Health Canada’s revised National Nutritious Food Basket (NNFB) would be used in developing the food component of the 2018-MBM basket. The revised NNFB will be consistent with Canada’s Food Guide. The 2008-base MBM used the 2008 version of the NNFB.

Shelter Component

Throughout the consultation process for the comprehensive review, one of the most frequently made comments was that the amount allocated to the shelter component was too low. In “An update on the Market Basket Measure comprehensive review” it was reported that 93 percent of respondents to a voluntary, on-line survey felt that the shelter value for the 2008-base MBM was “too low” for their community, even though the value had been inflated to 2017 using the CPI. Further, the shortfall was large. On average, people who said the shelter cost was too low said it was too low by 43%.

The 2008-base MBM was derived from shelter costs for rental units obtained from the 2006 Census. The Census provides an excellent source of data for rental values for MBM regions because its large sample size allows for precise estimation of the rental cost and covers all types of rental units. In the 2008-base MBM, the cost of rent was estimated for 2006 by using the median rent for 2- and 3-bedroom units, while to get estimates for subsequent years, rental price data was inflated using the CPI index for rented accommodations.

The first proposed change for the 2018-base MBM is to update the values to a more recent time period using the 2016 Census. Updating the rental values to a more recent time period will address to a large degree the shortfall in rents noted throughout the consultation process.

There is a two story detached house, to the left of the house is a blue arrow pointing up. The following text underneath: The proposed changes would increase the threshold value of the shelter component.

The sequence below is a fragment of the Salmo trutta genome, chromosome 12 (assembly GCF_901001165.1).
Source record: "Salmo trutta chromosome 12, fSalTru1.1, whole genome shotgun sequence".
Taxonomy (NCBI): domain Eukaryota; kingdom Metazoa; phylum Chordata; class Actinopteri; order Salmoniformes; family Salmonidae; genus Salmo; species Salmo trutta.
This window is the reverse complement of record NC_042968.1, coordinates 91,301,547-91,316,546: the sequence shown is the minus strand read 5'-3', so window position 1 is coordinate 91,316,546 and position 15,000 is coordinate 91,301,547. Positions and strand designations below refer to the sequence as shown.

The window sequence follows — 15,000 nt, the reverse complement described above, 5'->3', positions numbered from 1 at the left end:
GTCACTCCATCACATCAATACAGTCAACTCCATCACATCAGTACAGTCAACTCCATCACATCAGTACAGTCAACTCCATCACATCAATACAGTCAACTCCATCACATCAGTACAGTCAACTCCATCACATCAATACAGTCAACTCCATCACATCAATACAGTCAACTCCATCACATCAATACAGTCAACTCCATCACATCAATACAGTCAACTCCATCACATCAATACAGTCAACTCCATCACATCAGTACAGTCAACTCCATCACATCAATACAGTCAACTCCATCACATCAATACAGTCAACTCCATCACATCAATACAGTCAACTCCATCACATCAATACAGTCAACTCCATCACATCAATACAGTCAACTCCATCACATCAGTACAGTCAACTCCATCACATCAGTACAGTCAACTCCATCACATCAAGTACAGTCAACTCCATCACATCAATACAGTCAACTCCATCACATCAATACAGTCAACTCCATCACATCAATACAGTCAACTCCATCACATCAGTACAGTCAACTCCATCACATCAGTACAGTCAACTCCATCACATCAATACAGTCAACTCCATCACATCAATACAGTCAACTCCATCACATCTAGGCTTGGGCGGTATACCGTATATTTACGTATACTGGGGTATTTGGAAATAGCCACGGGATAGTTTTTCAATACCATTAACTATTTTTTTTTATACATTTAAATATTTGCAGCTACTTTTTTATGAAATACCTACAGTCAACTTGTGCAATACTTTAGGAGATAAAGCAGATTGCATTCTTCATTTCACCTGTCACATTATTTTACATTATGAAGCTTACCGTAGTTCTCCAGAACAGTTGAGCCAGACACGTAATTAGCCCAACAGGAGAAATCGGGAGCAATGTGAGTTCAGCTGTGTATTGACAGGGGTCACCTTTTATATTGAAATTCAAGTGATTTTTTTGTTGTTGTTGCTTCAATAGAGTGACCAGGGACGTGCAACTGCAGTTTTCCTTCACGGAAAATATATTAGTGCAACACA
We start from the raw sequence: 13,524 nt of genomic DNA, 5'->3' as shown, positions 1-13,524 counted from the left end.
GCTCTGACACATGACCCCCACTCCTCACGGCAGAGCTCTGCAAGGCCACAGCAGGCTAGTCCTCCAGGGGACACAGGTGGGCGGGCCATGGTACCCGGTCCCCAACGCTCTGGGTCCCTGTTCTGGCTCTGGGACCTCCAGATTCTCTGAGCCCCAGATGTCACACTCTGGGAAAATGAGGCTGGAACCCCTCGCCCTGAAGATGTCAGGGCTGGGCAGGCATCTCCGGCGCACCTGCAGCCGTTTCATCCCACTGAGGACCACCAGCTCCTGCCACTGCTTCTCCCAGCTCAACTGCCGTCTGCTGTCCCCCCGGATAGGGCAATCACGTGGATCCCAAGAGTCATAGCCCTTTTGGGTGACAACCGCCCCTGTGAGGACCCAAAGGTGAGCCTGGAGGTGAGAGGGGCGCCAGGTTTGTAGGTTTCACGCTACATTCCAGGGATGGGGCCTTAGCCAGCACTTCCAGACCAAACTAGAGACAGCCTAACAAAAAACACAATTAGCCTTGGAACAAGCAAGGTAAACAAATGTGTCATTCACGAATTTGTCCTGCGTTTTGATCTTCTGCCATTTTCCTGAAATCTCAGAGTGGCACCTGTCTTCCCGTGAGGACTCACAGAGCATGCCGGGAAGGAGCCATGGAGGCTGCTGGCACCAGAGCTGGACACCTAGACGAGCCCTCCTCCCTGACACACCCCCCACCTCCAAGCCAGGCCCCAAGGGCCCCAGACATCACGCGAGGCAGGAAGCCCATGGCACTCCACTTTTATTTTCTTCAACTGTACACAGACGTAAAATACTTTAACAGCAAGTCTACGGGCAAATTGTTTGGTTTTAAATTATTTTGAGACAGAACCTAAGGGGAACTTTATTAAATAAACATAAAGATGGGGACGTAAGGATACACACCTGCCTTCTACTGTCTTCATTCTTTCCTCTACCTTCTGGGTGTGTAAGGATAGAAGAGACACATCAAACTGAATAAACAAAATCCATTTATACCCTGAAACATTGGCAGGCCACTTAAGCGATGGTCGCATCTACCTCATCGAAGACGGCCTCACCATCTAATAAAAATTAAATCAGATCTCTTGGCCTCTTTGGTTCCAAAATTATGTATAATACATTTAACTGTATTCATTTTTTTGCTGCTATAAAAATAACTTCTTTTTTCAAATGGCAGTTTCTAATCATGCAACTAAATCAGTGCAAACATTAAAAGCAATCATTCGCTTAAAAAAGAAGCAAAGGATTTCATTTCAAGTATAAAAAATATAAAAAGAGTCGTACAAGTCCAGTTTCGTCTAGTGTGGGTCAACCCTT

A second change recommended for the 2018-base MBM is to update the number of bedrooms of the dwelling units used to establish shelter costs for the MBM reference family so that these units meet the Canadian National Occupancy Standard (NOS) (see text box - The use of standards in the MBM). As mentioned earlier, the MBM is built upon standards created by experts in various domains wherever appropriate. Some users noted that the 2008-base MBM did not seem to “line up” well with the available standards. They pointed to the NOS which dictates that a family of the size and composition of the MBM reference family should have access to a three bedroom unit, while the 2008-base MBM only allowed for a “2 or 3” bedroom unit.Note As a result, it is proposed that the MBM follow the NOS and use 3-bedroom units exclusively for determining the shelter costs of the reference family.

Overall, these proposed changes would increase the threshold value of the shelter component. According to preliminary estimates, the value for most MBM regions would increase, with increases distributed across both cities and rural areas. On average, updating data from the 2006 Census accounts for a larger share of the increase than changing the dwelling size to a 3-bedroom unit.

Another change that is proposed is to use a new method to calculate the cost of rent that is more representative of the reference family (see text box – The Statistical Fine Print: Shelter).

The Statistical Fine Print: Shelter